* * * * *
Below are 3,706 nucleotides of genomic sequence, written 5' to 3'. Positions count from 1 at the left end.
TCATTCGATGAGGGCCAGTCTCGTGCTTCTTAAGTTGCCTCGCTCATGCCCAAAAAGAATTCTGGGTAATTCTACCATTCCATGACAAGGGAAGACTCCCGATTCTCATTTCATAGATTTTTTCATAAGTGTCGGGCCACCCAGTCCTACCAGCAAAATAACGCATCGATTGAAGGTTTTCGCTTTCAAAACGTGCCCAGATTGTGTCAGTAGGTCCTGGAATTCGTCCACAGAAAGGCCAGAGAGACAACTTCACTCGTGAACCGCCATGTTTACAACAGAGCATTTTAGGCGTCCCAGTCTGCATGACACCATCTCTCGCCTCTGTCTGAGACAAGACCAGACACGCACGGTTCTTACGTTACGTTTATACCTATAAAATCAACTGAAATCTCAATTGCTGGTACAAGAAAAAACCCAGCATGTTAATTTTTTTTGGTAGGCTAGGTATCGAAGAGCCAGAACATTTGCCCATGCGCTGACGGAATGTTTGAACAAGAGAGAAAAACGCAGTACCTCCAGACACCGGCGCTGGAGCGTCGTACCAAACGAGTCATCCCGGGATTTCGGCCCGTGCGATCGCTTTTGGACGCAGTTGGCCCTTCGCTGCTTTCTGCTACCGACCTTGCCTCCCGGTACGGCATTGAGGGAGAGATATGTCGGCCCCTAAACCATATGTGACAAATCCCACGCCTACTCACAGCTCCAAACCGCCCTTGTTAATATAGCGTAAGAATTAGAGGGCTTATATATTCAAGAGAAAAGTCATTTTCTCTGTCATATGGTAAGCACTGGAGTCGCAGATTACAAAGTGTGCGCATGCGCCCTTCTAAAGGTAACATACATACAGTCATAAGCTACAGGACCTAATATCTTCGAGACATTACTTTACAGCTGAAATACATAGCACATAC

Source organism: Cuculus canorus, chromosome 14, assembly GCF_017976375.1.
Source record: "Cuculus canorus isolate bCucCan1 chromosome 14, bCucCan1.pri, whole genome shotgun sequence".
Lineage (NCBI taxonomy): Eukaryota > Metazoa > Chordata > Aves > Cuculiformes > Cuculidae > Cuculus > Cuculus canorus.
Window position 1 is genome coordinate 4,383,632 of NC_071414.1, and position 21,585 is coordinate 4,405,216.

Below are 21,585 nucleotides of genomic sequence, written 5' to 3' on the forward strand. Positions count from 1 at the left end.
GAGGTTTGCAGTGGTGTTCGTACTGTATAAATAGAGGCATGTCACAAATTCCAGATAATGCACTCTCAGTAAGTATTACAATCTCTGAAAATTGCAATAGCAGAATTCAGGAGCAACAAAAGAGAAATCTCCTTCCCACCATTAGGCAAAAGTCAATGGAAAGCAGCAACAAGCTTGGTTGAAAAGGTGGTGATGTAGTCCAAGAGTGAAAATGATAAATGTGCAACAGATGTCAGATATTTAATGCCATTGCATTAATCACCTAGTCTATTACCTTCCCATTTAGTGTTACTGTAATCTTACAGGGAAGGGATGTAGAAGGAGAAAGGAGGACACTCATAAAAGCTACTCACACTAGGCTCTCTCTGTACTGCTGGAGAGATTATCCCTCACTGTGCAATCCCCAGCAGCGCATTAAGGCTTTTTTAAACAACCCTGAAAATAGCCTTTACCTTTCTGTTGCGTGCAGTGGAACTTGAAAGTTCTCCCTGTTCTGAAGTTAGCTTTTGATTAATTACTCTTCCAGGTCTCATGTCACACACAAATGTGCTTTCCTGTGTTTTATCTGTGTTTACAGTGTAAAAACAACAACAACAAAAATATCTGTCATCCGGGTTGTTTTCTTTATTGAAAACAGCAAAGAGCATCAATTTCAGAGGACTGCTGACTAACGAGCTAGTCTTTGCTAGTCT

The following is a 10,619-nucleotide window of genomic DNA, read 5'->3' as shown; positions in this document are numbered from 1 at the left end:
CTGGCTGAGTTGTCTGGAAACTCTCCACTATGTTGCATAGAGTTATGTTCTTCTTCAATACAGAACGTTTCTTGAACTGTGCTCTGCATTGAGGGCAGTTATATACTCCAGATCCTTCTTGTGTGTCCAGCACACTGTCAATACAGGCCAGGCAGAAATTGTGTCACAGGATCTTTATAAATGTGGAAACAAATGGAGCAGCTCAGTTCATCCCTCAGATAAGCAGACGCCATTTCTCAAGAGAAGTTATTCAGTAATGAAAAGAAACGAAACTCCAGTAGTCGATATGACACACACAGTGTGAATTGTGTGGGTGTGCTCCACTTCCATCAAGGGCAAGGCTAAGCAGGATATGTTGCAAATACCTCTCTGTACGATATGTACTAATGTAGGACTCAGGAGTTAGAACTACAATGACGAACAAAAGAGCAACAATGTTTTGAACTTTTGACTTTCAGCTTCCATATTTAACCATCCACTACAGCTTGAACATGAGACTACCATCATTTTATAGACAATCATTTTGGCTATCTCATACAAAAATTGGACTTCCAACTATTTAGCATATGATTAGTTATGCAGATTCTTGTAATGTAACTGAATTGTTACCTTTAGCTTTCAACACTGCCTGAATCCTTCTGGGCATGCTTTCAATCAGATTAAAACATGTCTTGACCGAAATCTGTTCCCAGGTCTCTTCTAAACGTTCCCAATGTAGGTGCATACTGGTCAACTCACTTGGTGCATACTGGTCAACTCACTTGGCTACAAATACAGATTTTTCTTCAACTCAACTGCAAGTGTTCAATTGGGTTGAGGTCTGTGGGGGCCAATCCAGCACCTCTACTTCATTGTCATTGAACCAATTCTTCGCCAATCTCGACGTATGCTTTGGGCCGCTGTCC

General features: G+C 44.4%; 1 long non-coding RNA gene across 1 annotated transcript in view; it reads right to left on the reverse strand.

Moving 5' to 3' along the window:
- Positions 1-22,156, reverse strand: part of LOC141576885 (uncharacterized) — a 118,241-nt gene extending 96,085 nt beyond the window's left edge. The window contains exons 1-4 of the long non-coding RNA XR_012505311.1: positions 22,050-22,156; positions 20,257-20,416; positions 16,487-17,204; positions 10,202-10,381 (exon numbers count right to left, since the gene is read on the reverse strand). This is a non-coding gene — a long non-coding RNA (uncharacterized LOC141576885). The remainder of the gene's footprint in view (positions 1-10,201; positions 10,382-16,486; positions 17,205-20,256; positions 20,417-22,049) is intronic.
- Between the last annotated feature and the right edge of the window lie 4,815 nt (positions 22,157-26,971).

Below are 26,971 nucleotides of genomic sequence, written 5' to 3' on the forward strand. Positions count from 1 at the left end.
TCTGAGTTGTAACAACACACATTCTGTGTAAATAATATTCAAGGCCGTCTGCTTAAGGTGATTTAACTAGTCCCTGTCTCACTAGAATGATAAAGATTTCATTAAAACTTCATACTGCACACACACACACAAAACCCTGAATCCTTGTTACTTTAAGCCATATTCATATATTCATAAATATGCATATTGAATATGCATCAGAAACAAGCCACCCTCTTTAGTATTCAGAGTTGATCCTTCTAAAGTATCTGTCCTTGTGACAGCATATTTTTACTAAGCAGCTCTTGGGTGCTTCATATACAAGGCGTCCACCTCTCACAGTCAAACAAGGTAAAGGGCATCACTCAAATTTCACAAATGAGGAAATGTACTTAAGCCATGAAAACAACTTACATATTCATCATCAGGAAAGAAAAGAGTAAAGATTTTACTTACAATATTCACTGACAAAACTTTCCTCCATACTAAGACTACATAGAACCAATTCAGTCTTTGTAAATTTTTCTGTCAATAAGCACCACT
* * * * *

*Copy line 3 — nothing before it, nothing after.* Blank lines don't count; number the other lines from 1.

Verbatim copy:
Source organism: Cuculus canorus, chromosome 14, assembly GCF_017976375.1.